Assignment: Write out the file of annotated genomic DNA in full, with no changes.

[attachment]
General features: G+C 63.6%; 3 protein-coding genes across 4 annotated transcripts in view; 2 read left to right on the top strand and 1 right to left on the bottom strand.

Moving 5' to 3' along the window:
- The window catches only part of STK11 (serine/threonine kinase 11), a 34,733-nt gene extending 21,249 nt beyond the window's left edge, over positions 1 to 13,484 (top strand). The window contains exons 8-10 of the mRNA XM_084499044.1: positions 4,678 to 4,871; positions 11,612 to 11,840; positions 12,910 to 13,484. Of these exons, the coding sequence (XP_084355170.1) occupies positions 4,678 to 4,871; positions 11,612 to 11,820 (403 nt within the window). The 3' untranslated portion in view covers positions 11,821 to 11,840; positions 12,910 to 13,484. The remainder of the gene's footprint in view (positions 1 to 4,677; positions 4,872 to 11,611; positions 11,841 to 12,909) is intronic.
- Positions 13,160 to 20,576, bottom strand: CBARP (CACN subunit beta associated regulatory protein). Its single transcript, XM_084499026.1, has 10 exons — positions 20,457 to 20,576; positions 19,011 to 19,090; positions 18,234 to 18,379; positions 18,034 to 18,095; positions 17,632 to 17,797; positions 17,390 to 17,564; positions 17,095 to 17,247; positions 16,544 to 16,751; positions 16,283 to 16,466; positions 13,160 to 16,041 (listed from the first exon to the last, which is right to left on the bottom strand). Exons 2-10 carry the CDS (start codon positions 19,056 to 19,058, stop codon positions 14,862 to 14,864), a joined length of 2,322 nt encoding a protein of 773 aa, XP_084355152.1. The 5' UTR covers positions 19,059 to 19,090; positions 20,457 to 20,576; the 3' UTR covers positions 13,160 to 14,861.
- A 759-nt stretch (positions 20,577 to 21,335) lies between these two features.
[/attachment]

General features: G+C 63.6%; 3 protein-coding genes across 4 annotated transcripts in view; 2 read left to right on the top strand and 1 right to left on the bottom strand.

Moving 5' to 3' along the window:
- The window catches only part of STK11 (serine/threonine kinase 11), a 34,733-nt gene extending 21,249 nt beyond the window's left edge, over positions 1 to 13,484 (top strand). The window contains exons 8-10 of the mRNA XM_084499044.1: positions 4,678 to 4,871; positions 11,612 to 11,840; positions 12,910 to 13,484. Of these exons, the coding sequence (XP_084355170.1) occupies positions 4,678 to 4,871; positions 11,612 to 11,820 (403 nt within the window). The 3' untranslated portion in view covers positions 11,821 to 11,840; positions 12,910 to 13,484. The remainder of the gene's footprint in view (positions 1 to 4,677; positions 4,872 to 11,611; positions 11,841 to 12,909) is intronic.
- Positions 13,160 to 20,576, bottom strand: CBARP (CACN subunit beta associated regulatory protein). Its single transcript, XM_084499026.1, has 10 exons — positions 20,457 to 20,576; positions 19,011 to 19,090; positions 18,234 to 18,379; positions 18,034 to 18,095; positions 17,632 to 17,797; positions 17,390 to 17,564; positions 17,095 to 17,247; positions 16,544 to 16,751; positions 16,283 to 16,466; positions 13,160 to 16,041 (listed from the first exon to the last, which is right to left on the bottom strand). Exons 2-10 carry the CDS (start codon positions 19,056 to 19,058, stop codon positions 14,862 to 14,864), a joined length of 2,322 nt encoding a protein of 773 aa, XP_084355152.1. The 5' UTR covers positions 19,059 to 19,090; positions 20,457 to 20,576; the 3' UTR covers positions 13,160 to 14,861.
- A 759-nt stretch (positions 20,577 to 21,335) lies between these two features.